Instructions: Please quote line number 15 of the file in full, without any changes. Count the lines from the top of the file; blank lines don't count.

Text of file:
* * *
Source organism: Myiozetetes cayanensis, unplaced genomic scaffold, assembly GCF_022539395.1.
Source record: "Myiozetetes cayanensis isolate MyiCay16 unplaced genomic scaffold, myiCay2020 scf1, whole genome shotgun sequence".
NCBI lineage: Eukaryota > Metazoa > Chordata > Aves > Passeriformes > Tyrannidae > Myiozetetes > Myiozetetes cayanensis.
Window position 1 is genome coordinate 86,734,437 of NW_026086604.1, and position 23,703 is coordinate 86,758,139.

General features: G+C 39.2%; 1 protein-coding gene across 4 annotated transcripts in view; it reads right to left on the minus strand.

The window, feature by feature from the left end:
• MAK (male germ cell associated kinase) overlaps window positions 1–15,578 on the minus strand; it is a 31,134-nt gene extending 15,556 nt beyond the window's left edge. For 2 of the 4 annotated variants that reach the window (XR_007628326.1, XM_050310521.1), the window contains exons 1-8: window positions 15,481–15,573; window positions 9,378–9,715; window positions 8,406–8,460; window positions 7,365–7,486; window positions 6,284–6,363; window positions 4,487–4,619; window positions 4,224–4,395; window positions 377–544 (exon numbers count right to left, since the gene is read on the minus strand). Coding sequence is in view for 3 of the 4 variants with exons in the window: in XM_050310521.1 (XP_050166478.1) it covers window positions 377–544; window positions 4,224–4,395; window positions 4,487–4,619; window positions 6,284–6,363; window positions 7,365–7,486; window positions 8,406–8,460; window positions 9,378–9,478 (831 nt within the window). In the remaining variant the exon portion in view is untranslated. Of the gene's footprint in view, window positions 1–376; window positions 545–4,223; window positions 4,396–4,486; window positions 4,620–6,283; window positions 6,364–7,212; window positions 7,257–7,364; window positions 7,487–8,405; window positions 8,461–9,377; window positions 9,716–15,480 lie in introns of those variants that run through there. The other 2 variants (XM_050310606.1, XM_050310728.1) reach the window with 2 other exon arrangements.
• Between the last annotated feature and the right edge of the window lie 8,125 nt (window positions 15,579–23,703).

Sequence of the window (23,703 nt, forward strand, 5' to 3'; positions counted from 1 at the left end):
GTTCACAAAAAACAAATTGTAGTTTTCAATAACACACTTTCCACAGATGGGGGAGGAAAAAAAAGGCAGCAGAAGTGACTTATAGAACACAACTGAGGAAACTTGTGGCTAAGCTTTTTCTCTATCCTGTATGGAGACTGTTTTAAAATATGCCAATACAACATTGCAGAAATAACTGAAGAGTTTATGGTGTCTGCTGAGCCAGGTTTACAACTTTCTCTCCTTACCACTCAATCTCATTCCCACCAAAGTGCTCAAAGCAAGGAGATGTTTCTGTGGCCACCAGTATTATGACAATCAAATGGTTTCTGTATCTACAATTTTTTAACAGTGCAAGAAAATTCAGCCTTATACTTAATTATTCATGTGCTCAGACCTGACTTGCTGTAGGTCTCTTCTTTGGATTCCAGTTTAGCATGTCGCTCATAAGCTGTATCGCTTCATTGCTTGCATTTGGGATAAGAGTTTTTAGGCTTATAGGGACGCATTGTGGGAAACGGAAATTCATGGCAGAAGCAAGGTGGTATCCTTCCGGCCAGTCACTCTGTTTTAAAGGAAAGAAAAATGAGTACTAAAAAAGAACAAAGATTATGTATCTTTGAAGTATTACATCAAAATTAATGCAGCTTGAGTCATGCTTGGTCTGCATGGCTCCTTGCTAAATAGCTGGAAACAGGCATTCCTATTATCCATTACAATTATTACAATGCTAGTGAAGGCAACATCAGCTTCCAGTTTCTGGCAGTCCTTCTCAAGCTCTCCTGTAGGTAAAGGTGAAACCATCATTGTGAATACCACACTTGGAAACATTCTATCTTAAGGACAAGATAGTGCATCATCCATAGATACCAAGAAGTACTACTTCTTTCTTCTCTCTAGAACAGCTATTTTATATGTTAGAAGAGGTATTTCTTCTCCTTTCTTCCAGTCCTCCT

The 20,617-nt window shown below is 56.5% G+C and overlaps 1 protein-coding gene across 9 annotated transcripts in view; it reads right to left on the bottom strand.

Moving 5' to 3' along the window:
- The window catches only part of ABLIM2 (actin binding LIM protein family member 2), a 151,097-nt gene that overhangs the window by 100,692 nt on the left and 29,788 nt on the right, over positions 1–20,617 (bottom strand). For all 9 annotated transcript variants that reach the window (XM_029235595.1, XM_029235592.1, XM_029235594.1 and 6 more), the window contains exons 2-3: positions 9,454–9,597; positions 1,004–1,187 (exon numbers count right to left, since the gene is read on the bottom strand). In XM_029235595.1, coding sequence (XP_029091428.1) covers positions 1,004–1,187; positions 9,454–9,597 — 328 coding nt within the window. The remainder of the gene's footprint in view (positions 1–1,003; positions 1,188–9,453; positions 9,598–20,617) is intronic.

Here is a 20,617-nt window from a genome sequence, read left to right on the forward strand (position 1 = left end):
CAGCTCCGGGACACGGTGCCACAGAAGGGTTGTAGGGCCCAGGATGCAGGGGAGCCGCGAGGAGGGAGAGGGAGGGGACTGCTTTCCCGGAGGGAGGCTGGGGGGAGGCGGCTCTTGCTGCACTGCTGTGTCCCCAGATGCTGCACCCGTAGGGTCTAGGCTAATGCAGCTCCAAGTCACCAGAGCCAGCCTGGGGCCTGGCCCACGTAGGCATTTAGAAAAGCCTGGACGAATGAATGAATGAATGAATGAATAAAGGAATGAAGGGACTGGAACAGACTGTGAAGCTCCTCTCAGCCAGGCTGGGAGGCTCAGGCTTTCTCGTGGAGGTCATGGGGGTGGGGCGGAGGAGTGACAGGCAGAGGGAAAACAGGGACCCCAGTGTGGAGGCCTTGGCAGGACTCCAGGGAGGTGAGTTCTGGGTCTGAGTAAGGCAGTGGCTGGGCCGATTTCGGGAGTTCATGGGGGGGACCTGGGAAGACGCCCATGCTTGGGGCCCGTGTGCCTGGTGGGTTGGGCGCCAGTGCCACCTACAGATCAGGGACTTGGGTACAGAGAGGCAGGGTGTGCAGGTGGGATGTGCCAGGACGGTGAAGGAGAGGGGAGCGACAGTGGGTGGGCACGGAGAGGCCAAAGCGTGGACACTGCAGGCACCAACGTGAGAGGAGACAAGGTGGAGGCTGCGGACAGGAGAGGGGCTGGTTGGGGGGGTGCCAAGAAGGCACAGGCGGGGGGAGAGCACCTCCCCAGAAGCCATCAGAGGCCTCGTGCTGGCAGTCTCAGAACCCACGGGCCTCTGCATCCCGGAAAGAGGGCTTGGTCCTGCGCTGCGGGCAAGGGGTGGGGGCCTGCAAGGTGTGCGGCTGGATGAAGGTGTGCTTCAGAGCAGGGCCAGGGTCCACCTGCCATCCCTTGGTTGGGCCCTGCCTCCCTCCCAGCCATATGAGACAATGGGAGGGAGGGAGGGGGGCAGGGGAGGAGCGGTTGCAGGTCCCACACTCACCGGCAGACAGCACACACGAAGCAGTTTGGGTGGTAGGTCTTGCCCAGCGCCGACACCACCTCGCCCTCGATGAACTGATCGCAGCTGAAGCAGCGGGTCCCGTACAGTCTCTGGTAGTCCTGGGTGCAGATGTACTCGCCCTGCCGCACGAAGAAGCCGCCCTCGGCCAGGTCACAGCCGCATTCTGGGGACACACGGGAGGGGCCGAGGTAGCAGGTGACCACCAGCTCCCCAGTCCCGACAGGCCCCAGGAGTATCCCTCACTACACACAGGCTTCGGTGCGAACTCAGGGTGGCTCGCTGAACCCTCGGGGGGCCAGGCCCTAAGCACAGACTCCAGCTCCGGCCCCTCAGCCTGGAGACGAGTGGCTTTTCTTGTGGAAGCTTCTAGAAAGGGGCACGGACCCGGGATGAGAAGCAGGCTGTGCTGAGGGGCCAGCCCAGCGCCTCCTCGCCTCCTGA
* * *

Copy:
CAGCTCCGGGACACGGTGCCACAGAAGGGTTGTAGGGCCCAGGATGCAGGGGAGCCGCGAGGAGGGAGAGGGAGGGGACTGCTTTCCCGGAGGGAGGCTGGGGGGAGGCGGCTCTTGCTGCACTGCTGTGTCCCCAGATGCTGCACCCGTAGGGTCTAGGCTAATGCAGCTCCAAGTCACCAGAGCCAGCCTGGGGCCTGGCCCACGTAGGCATTTAGAAAAGCCTGGACGAATGAATGAATGAATGAATGAATAAAGGAATGAAGGGACTGGAACAGACTGTGAAGCTCCTCTCAGCCAGGCTGGGAGGCTCAGGCTTTCTCGTGGAGGTCATGGGGGTGGGGCGGAGGAGTGACAGGCAGAGGGAAAACAGGGACCCCAGTGTGGAGGCCTTGGCAGGACTCCAGGGAGGTGAGTTCTGGGTCTGAGTAAGGCAGTGGCTGGGCCGATTTCGGGAGTTCATGGGGGGGACCTGGGAAGACGCCCATGCTTGGGGCCCGTGTGCCTGGTGGGTTGGGCGCCAGTGCCACCTACAGATCAGGGACTTGGGTACAGAGAGGCAGGGTGTGCAGGTGGGATGTGCCAGGACGGTGAAGGAGAGGGGAGCGACAGTGGGTGGGCACGGAGAGGCCAAAGCGTGGACACTGCAGGCACCAACGTGAGAGGAGACAAGGTGGAGGCTGCGGACAGGAGAGGGGCTGGTTGGGGGGGTGCCAAGAAGGCACAGGCGGGGGGAGAGCACCTCCCCAGAAGCCATCAGAGGCCTCGTGCTGGCAGTCTCAGAACCCACGGGCCTCTGCATCCCGGAAAGAGGGCTTGGTCCTGCGCTGCGGGCAAGGGGTGGGGGCCTGCAAGGTGTGCGGCTGGATGAAGGTGTGCTTCAGAGCAGGGCCAGGGTCCACCTGCCATCCCTTGGTTGGGCCCTGCCTCCCTCCCAGCCATATGAGACAATGGGAGGGAGGGAGGGGGGCAGGGGAGGAGCGGTTGCAGGTCCCACACTCACCGGCAGACAGCACACACGAAGCAGTTTGGGTGGTAGGTCTTGCCCAGCGCCGACACCACCTCGCCCTCGATGAACTGATCGCAGCTGAAGCAGCGGGTCCCGTACAGTCTCTGGTAGTCCTGGGTGCAGATGTACTCGCCCTGCCGCACGAAGAAGCCGCCCTCGGCCAGGTCACAGCCGCATTCTGGGGACACACGGGAGGGGCCGAGGTAGCAGGTGACCACCAGCTCCCCAGTCCCGACAGGCCCCAGGAGTATCCCTCACTACACACAGGCTTCGGTGCGAACTCAGGGTGGCTCGCTGAACCCTCGGGGGGCCAGGCCCTAAGCACAGACTCCAGCTCCGGCCCCTCAGCCTGGAGACGAGTGGCTTTTCTTGTGGAAGCTTCTAGAAAGGGGCACGGACCCGGGATGAGAAGCAGGCTGTGCTGAGGGGCCAGCCCAGCGCCTCCTCGCCTCCTGA